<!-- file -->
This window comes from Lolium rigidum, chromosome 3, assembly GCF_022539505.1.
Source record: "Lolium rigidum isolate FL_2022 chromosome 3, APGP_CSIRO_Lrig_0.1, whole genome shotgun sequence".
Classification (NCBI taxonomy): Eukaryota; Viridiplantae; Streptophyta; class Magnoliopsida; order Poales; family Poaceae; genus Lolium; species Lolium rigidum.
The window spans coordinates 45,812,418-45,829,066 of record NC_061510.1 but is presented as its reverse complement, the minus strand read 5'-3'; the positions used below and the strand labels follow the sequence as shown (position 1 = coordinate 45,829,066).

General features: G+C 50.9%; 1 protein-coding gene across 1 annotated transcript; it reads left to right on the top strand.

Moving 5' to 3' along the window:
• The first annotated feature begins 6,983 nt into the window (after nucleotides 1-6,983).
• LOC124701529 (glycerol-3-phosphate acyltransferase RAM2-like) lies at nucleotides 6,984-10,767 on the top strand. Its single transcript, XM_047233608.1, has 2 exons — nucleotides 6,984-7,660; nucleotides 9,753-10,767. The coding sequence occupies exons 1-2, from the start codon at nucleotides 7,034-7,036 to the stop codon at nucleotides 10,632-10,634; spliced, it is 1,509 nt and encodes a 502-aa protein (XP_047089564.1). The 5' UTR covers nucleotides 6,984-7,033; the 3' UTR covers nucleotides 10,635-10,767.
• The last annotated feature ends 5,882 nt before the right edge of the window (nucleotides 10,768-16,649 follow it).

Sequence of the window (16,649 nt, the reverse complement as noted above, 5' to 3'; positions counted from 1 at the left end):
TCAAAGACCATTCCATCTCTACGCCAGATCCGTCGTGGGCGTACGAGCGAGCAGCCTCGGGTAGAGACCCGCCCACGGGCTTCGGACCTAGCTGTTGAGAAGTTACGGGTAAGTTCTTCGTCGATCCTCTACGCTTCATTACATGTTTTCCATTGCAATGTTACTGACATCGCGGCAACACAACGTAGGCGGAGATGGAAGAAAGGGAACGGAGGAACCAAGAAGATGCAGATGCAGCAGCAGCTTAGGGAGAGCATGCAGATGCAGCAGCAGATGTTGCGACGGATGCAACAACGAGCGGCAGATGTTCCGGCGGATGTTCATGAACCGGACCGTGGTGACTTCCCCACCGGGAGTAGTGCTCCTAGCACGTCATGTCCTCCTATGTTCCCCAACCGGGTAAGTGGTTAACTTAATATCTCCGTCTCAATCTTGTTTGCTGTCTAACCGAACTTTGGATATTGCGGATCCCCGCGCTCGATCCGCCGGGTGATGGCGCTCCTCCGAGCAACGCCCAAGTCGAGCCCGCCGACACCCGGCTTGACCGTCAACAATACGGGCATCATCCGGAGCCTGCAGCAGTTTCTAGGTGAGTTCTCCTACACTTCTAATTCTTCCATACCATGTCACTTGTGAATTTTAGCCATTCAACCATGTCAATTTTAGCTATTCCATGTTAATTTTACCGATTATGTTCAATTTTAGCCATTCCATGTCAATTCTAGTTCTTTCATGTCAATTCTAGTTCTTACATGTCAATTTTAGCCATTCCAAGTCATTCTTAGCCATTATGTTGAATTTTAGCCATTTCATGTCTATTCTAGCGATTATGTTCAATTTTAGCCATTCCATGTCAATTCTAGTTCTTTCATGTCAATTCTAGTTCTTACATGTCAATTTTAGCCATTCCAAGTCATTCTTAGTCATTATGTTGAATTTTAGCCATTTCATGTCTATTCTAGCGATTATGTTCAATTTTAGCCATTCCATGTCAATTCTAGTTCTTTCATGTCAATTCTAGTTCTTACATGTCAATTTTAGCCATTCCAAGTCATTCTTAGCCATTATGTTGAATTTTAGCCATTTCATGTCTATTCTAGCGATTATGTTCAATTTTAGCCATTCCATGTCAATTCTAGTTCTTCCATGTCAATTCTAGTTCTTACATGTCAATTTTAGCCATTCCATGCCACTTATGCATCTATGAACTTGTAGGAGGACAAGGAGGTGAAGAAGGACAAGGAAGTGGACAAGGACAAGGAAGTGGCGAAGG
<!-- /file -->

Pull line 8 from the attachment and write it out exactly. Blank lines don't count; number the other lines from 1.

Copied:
• LOC124701529 (glycerol-3-phosphate acyltransferase RAM2-like) lies at nucleotides 6,984-10,767 on the top strand. Its single transcript, XM_047233608.1, has 2 exons — nucleotides 6,984-7,660; nucleotides 9,753-10,767. The coding sequence occupies exons 1-2, from the start codon at nucleotides 7,034-7,036 to the stop codon at nucleotides 10,632-10,634; spliced, it is 1,509 nt and encodes a 502-aa protein (XP_047089564.1). The 5' UTR covers nucleotides 6,984-7,033; the 3' UTR covers nucleotides 10,635-10,767.